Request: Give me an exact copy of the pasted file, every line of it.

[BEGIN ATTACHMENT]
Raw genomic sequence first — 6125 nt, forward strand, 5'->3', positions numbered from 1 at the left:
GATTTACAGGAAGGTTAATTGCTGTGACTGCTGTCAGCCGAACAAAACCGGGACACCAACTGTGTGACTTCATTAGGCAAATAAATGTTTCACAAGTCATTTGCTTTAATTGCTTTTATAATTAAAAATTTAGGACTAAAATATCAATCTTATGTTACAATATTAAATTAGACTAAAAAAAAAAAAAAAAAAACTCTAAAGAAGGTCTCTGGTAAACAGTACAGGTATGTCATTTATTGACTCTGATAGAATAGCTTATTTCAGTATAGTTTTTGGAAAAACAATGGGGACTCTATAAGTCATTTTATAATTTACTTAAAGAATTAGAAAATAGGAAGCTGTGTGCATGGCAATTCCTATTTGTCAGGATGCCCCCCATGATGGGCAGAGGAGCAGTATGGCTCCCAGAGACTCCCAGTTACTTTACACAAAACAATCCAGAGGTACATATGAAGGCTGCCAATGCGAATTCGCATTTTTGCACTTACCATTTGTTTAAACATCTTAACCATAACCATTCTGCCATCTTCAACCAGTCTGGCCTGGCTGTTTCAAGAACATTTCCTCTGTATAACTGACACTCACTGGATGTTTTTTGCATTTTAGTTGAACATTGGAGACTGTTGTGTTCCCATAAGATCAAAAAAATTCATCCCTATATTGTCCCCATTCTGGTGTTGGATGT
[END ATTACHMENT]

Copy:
Raw genomic sequence first — 6125 nt, forward strand, 5'->3', positions numbered from 1 at the left:
GATTTACAGGAAGGTTAATTGCTGTGACTGCTGTCAGCCGAACAAAACCGGGACACCAACTGTGTGACTTCATTAGGCAAATAAATGTTTCACAAGTCATTTGCTTTAATTGCTTTTATAATTAAAAATTTAGGACTAAAATATCAATCTTATGTTACAATATTAAATTAGACTAAAAAAAAAAAAAAAAAAACTCTAAAGAAGGTCTCTGGTAAACAGTACAGGTATGTCATTTATTGACTCTGATAGAATAGCTTATTTCAGTATAGTTTTTGGAAAAACAATGGGGACTCTATAAGTCATTTTATAATTTACTTAAAGAATTAGAAAATAGGAAGCTGTGTGCATGGCAATTCCTATTTGTCAGGATGCCCCCCATGATGGGCAGAGGAGCAGTATGGCTCCCAGAGACTCCCAGTTACTTTACACAAAACAATCCAGAGGTACATATGAAGGCTGCCAATGCGAATTCGCATTTTTGCACTTACCATTTGTTTAAACATCTTAACCATAACCATTCTGCCATCTTCAACCAGTCTGGCCTGGCTGTTTCAAGAACATTTCCTCTGTATAACTGACACTCACTGGATGTTTTTTGCATTTTAGTTGAACATTGGAGACTGTTGTGTTCCCATAAGATCAAAAAAATTCATCCCTATATTGTCCCCATTCTGGTGTTGGATGT